Subject to the exemptions discussed below, all employees of a registrant and its consolidated subsidiaries worldwide must be taken into account in calculating the Median Compensation, including part-time, seasonal and temporary employees. An “employee of a registrant” is defined as an individual employed by a registrant or any of its consolidated subsidiaries on any date that the registrant chooses within the last three months of its last completed fiscal year. Persons who are employed, and whose compensation is determined, by an unaffiliated third party but who provide services to the registrant or its consolidated subsidiaries as independent contractors or “leased” workers are excluded from the definition. Registrants must disclose the date chosen for determining the Median Compensation.
Can Certain Employees Be Excluded from the Calculation of the Median Compensation?
There are two exemptions from the requirement to include all employees in the calculation of the Median Compensation.
The Foreign Data Privacy Law Exemption
Employees in foreign jurisdictions in which the laws or regulations governing data privacy prohibit compiling and/or disclosing such compensation information may be excluded from the calculation of the Median Compensation. Registrants must use “reasonable efforts to obtain or process” the information required to calculate the Median Compensation, including seeking an exemption or other relief under the applicable jurisdiction’s governing data privacy laws or regulations. If an employee in a particular foreign jurisdiction is excluded, all other employees in that jurisdiction must be excluded.
Registrants that rely on the data privacy exemption must do the following:
- list the excluded jurisdictions;
- identify the specific data privacy law or regulation;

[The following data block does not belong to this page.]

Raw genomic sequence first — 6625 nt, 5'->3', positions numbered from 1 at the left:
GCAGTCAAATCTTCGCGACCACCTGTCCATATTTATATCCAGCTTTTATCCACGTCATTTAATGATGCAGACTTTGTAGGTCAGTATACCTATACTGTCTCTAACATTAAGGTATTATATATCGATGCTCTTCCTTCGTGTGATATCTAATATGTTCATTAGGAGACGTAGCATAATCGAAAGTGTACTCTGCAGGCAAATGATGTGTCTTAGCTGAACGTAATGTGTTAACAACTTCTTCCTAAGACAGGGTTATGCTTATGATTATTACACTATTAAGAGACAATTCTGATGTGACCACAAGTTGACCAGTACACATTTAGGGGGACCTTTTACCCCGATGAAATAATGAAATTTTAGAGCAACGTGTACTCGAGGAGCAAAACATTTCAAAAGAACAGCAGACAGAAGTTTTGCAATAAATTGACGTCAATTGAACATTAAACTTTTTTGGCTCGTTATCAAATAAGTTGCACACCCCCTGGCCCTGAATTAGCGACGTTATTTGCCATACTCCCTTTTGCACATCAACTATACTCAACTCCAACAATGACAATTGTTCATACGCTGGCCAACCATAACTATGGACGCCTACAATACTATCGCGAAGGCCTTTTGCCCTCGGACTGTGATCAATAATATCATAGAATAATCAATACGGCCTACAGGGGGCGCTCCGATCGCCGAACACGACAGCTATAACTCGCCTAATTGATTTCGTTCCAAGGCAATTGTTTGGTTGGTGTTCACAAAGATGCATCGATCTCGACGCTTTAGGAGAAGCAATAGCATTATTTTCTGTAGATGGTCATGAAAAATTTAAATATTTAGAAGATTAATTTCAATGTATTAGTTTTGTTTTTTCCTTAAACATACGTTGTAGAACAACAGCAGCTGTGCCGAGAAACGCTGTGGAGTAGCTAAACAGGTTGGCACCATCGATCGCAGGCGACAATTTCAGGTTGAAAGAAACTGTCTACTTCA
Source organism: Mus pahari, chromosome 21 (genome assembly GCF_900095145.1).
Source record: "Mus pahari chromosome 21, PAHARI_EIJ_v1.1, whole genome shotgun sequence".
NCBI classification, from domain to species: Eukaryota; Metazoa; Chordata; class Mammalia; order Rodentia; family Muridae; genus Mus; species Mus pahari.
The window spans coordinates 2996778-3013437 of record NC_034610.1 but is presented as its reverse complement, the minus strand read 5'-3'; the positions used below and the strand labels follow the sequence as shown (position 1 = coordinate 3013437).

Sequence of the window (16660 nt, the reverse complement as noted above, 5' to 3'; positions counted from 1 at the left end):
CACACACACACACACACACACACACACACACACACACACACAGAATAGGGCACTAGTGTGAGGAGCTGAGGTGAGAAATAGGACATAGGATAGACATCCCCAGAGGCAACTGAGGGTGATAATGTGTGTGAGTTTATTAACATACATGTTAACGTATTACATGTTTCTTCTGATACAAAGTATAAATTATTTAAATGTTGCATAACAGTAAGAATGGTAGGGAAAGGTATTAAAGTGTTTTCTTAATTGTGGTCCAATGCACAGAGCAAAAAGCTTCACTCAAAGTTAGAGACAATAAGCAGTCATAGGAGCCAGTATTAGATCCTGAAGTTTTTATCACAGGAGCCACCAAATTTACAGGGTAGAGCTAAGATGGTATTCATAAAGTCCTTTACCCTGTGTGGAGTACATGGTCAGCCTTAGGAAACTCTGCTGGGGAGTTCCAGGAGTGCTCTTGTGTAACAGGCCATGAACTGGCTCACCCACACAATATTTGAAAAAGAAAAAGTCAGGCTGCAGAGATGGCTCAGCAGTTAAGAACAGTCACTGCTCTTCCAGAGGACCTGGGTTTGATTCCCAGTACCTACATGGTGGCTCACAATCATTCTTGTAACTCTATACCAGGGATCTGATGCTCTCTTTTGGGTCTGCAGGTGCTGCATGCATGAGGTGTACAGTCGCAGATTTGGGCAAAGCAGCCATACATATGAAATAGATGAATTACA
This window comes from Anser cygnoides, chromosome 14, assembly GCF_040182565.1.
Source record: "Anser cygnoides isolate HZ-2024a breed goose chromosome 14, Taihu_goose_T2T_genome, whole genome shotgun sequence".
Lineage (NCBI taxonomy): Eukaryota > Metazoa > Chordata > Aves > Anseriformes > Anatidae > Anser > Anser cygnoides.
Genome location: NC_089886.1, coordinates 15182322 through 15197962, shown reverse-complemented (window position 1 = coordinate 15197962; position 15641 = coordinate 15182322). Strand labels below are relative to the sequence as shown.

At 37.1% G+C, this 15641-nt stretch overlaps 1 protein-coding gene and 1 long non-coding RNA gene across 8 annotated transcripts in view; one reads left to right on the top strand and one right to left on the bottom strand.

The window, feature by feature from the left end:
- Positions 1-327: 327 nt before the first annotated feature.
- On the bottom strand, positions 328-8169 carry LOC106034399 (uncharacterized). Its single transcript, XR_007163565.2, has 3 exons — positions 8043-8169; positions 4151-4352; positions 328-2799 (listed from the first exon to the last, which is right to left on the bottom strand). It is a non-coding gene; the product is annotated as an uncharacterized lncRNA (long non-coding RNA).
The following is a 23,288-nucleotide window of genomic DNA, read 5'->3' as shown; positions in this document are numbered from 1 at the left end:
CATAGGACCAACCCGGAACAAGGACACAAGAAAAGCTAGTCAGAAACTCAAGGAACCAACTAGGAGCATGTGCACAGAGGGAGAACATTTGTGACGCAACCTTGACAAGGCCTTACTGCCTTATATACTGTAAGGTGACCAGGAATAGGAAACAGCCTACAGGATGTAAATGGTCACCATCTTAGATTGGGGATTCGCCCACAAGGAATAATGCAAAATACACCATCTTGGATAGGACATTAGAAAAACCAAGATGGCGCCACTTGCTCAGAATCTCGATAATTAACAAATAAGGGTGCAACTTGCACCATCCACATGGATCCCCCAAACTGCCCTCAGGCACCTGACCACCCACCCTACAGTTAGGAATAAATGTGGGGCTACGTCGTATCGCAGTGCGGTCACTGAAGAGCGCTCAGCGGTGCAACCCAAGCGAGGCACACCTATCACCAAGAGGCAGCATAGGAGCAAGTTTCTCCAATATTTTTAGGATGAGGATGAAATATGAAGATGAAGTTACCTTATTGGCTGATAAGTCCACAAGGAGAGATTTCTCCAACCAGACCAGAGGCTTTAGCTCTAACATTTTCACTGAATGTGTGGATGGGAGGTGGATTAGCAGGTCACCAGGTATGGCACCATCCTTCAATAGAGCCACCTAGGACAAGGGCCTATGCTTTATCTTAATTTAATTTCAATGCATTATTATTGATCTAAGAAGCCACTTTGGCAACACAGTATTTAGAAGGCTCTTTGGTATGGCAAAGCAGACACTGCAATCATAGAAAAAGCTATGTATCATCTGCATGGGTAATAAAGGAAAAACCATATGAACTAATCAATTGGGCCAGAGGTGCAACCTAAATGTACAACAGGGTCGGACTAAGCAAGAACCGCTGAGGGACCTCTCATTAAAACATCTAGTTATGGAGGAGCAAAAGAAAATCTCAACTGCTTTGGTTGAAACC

- explain how complying with the final rule violates such law or regulation, including efforts made by the registrant to use or seek an exemption or other relief under such law or regulation;
- disclose the approximate number of employees excluded from each jurisdiction; and
- obtain (and file with the SEC as an exhibit to the filing in which the pay ratio is disclosed) a legal opinion on the inability to obtain or process the information required to comply with the final rule without violating that jurisdiction’s laws or regulations governing data privacy, including the inability to obtain an exemption or other relief under applicable laws or regulations.
The De Minimis Exemption
Under this exemption, a registrant may exclude all employees outside the United States when calculating the Median Compensation, so long as the total number of excluded non-U.S. employees, including those excluded under the data privacy exemption, does not exceed 5% of the total number of employees worldwide. If an employee in a particular foreign jurisdiction is excluded, all other employees in that jurisdiction must be excluded. All non-U.S. employees that qualify to be excluded under the data privacy exemption may be excluded even if the number of excluded employees exceeds the 5% threshold; but in that case, the de minimis exemption is not available to exclude any additional non-U.S. employees.
Registrants that rely on the de minimis exemption must disclose the following:
- the jurisdictions from which employees are being excluded;
- the approximate number of employees excluded from each jurisdiction;
- the total number of employees worldwide; and
- the total number of employees used for the de minimis calculation.
1 A new registrant’s first pay ratio disclosure must be provided for the first fiscal year beginning after the registrant (a) has been subject to the requirements of Sections 13(a) and 15(d) of the Securities Exchange Act of 1934, as amended (the Exchange Act) for a period of at least 12 calendar months commencing on or after January 1, 2017, and (b) has filed at least one annual report under Section 13(a) or 15(d) of the Exchange Act that does not contain the pay ratio disclosure.
Mar. 30, 2020 - The COVID-19 pandemic is presenting many unique challenges to directors in their efforts to strike the right balance between fulfilling their oversight responsibilities and allowing management to run the day-to-day operations. Finding this balance can be difficult for directors as the impact of...